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Securities Fraud

CALIFORNIA | LOCAL
September 14, 1993 | JEFF McDONALD
A former Oxnard couple has been indicted on more than 65 counts of fraud and selling illegal securities for allegedly swindling dozens of investors in their defunct Oxnard manufacturing company. Thomas and Patricia Boyd, who now live in Fresno County, are accused of selling dozens of investors shares of products made by States Plastics of Oxnard through the 1980s.
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CALIFORNIA | LOCAL
February 25, 1992 | MACK REED
One of three Ventura County brothers accused of involvement in a $2.3-million swindle through the defunct Fountain Oil & Gas Co. has been sentenced to a year in County Jail. Ventura County Superior Court Judge Frederick A. Jones imposed the sentence Friday on Kenneth R. Fuentes, 36, of Thousand Oaks, who pleaded guilty in December to seven charges of securities fraud. The sentence also includes six years probation. Fountain President Charles E.
CALIFORNIA | LOCAL
July 31, 2004 | From a Times Staff Writer
A 55-year-old Thousand Oaks pharmacist has been charged with bilking more than $400,000 from elderly customers who participated in an investment scheme, authorities said Friday. John Peter Hajducko was charged Thursday with 43 felony counts of elder abuse, grand theft and securities fraud involving 13 victims, authorities said. Hajducko had been employed as a pharmacist at Sav-On drugstore on Telegraph Road, where he had won the trust of several elderly customers, prosecutors said.
BUSINESS
November 4, 2003 | From Bloomberg News
Vivendi Universal, the world's fifth-largest media company, must defend a lawsuit accusing the company and former Chief Executive Jean-Marie Messier of defrauding investors, a judge ruled. U.S. District Judge Harold Baer in Manhattan said in a 40-page opinion that investors had made enough allegations to sustain their securities fraud suit.
CALIFORNIA | LOCAL
December 16, 1995
A psychotherapist in Santa Monica faces a possible prison sentence and stiff fine for listening to more than his client's problems while he was in his office. Mervyn Cooper, 57, a licensed psychotherapist, pleaded guilty Wednesday to securities fraud for using insider information he gleaned from a patient to make a $7,000 investment in Lockheed Aircraft Co. The patient, a high-ranking Lockheed executive, told Cooper that a significant event would occur soon at the company.
CALIFORNIA | LOCAL
December 20, 1995 | BILL BILLITER
A proposed federal law governing fraud in securities investments is being opposed by the City Council, which agrees with the League of California Cities that the law would not do enough to protect victims of securities fraud. At a meeting last week, the council voted unanimously to oppose the Securities Litigation Reform Act. Council members acted after being urged by the League of California Cities to join in efforts to derail the legislation.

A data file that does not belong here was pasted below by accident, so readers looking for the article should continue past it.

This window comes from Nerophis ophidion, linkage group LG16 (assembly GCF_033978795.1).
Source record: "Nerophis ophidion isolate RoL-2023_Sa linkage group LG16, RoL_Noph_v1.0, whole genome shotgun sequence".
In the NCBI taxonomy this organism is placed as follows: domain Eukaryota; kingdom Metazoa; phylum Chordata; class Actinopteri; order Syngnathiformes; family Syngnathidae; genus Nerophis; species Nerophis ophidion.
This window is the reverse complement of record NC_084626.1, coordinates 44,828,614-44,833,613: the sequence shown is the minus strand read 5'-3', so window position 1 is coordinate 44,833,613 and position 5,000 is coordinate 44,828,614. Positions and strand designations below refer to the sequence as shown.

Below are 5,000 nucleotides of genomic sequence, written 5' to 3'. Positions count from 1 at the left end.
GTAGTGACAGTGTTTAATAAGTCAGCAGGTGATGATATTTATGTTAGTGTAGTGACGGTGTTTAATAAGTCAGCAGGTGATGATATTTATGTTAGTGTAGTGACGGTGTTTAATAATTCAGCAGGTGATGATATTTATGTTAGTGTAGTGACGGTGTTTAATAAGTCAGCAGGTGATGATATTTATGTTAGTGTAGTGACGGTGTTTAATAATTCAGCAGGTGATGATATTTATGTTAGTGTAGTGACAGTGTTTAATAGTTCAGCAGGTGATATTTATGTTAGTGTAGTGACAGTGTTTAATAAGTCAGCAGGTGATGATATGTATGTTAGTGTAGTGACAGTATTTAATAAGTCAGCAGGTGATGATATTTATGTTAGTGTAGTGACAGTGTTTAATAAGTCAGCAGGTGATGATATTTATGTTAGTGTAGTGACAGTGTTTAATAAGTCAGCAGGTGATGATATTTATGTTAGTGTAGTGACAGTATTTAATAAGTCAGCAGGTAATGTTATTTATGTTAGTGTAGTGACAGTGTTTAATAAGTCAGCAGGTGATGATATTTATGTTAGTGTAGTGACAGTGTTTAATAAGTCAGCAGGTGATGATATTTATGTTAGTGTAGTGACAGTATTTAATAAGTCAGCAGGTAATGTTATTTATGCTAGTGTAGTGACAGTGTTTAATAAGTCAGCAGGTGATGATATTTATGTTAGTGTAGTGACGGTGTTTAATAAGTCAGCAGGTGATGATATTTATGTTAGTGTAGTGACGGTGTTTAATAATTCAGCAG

BUSINESS
April 13, 1990 | Associated Press
A specialist firm on the New York Stock Exchange was fined $480,350 for securities fraud by a judge who said he imposed the sentence as a deterrent. "The trading while in possession of confidential material is a crime." U.S. District Judge Charles S. Haight said Thursday at the sentencing of Marcus Schloss & Co. "It constitutes an affront to the fair operation of the marketplace."
CALIFORNIA | LOCAL
August 28, 1998 | JULIE TAMAKI
An Oxnard man engaged to one of the original members of "The Mickey Mouse Club" pleaded guilty Thursday in federal court to 21 counts stemming from his role in a securities fraud scheme. Jerry J. Fraschilla is scheduled to be sentenced Nov. 16 in U.S. District Court in Los Angeles, according to Assistant U.S. Atty. Jack S. Weiss. Fraschilla's attorney declined comment Thursday.
BUSINESS
September 4, 1998 | From Bloomberg News
Top executives of the defunct brokerage firm Stratton Oakmont Inc. were indicted for allegedly earning $5 million by misusing a Securities and Exchange Commission exemption for foreign sales of U.S. securities. Former Chairman Jordan Belfort and former President Daniel Porush were also accused of offering $2 million to a potential witness against them in an effort to conceal incriminating evidence, according to the U.S. attorney's office.
NEWS
June 9, 1989 | From Associated Press
Singer Co. Chairman Paul A. Bilzerian was convicted today of all nine counts of securities fraud and tax violation in federal court in Manhattan. The panel of six men and six women returned its verdict on the second day of deliberations. The conviction was the first jury verdict in the government's more-than-three-year crackdown on Wall Street crime. The Bilzerian case was indirectly spun off from the Ivan Boesky insider trading scandal. It was the first prosecution of a corporate raider using information derived from the Boesky investigation.
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